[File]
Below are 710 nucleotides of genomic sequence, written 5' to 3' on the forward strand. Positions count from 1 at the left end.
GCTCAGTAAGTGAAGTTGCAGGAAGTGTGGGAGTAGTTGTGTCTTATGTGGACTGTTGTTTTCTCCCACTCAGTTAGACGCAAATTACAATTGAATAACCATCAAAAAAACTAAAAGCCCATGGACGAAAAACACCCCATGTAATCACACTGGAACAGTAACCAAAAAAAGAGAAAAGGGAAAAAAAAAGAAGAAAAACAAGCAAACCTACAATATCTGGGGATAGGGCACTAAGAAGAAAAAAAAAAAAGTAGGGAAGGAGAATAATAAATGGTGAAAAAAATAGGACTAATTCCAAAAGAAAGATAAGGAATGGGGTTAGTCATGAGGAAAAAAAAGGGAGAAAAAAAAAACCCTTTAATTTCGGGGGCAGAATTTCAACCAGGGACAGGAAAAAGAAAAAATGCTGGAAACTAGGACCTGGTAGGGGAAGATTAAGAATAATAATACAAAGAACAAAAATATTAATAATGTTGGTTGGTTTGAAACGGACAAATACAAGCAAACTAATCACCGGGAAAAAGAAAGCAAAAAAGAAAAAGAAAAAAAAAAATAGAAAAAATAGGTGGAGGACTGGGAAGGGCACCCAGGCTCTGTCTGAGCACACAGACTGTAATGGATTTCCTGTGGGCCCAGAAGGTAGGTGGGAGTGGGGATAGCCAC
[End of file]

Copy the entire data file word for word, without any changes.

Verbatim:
Below are 710 nucleotides of genomic sequence, written 5' to 3' on the forward strand. Positions count from 1 at the left end.
GCTCAGTAAGTGAAGTTGCAGGAAGTGTGGGAGTAGTTGTGTCTTATGTGGACTGTTGTTTTCTCCCACTCAGTTAGACGCAAATTACAATTGAATAACCATCAAAAAAACTAAAAGCCCATGGACGAAAAACACCCCATGTAATCACACTGGAACAGTAACCAAAAAAAGAGAAAAGGGAAAAAAAAAGAAGAAAAACAAGCAAACCTACAATATCTGGGGATAGGGCACTAAGAAGAAAAAAAAAAAAGTAGGGAAGGAGAATAATAAATGGTGAAAAAAATAGGACTAATTCCAAAAGAAAGATAAGGAATGGGGTTAGTCATGAGGAAAAAAAAGGGAGAAAAAAAAAACCCTTTAATTTCGGGGGCAGAATTTCAACCAGGGACAGGAAAAAGAAAAAATGCTGGAAACTAGGACCTGGTAGGGGAAGATTAAGAATAATAATACAAAGAACAAAAATATTAATAATGTTGGTTGGTTTGAAACGGACAAATACAAGCAAACTAATCACCGGGAAAAAGAAAGCAAAAAAGAAAAAGAAAAAAAAAAATAGAAAAAATAGGTGGAGGACTGGGAAGGGCACCCAGGCTCTGTCTGAGCACACAGACTGTAATGGATTTCCTGTGGGCCCAGAAGGTAGGTGGGAGTGGGGATAGCCAC